In India, the use of turmeric journeys far afar the kitchen. It is an integral part of every auspicious occasion, tradition and celebration. No festivities or special occasion is complete without the use of this wonder ingredient.There are several turmeric myth about turmeric, specially about how well it’s absorbed by the body.
Its traditional name in Sanskrit is Haridra, representing its special bond with Hari or Lord Vishnu.The turmeric myth is that the clothes worn by the gods of Hindu mythology were dyed in turmeric. Many substitutes for turmeric occur in Sanskrit; more than 55 synonyms are indicated in Amarakosha as well as Nighantus. Most of the vernacular names for the spice are derived from Sanskrit or Hindustani.
Turmeric, a member of the ginger family, is used as a spice, a dye, and in the traditional medicines of its native India. With its yellow and orange colouring and curative qualities, it also has spiritual and cultural importance in Buddhism, Hinduism and throughout Southeast Asian society.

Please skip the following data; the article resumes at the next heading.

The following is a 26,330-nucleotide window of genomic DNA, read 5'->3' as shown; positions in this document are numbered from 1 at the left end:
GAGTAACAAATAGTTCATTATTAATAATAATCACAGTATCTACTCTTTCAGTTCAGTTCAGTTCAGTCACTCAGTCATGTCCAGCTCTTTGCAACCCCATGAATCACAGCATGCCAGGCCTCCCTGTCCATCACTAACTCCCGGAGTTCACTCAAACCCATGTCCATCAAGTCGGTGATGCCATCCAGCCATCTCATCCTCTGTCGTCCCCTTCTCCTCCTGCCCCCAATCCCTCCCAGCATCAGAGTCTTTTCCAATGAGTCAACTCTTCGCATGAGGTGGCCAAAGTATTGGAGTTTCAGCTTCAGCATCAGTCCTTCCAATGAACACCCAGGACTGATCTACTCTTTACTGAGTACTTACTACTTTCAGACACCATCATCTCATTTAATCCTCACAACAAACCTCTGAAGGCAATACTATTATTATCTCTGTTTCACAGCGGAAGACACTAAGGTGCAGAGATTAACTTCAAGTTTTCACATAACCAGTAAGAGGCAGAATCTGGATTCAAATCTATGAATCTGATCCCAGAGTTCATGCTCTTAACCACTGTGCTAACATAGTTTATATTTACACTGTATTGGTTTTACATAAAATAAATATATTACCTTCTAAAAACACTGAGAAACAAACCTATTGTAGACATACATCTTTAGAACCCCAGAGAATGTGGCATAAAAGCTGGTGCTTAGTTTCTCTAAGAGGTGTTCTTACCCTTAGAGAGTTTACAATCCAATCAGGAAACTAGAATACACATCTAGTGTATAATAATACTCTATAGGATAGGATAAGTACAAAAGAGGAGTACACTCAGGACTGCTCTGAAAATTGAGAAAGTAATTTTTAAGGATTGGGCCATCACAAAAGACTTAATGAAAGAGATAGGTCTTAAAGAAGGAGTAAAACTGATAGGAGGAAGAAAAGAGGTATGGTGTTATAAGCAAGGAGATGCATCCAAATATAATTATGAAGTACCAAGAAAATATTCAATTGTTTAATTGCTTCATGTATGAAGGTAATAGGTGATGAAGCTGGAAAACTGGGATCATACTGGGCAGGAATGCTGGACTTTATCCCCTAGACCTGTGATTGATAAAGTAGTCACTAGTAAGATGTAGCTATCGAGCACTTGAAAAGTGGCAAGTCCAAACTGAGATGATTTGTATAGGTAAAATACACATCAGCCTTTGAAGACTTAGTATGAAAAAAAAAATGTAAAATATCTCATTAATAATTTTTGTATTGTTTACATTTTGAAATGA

In both Hinduism as well as Buddhism, turmeric myth is related to fertility, luck and sun. Therefore, in wedding customs, turmeric may be put on to the bride’s skin as part of cleansing ceremonial before the ceremony. Turmeric’s use is forbidden in a house in mourning.
In Hindu worship ceremonies, turmeric powder is used to symbolize inner purity as well as inner pleasure. Worshipers use turmeric adhesive to smear statues and images of Hindu deities in religious ceremonies. Along with symbolizing fertility and prosperity in the Hindu belief, turmeric too signifies pureness. The yellow as well as orange coloring of turmeric add to its significance in Hindu practice with yellow representing the space between chastity and sensuality, as well as the sacral chakra. Finally, orange signifies the sun, sacrifice and bravery, and the solar plexus chakra.
In Buddhism, yellow represents the Bodhisattva Ratnasambhava, an archetypical Buddha linked to kindness. In Buddhism, turmeric endures to be symbolic of purity. And prosperity and it is used in ceremonies to anoint sacred images. Its most significant use in Buddhism, though, goes back to its qualities as a dye.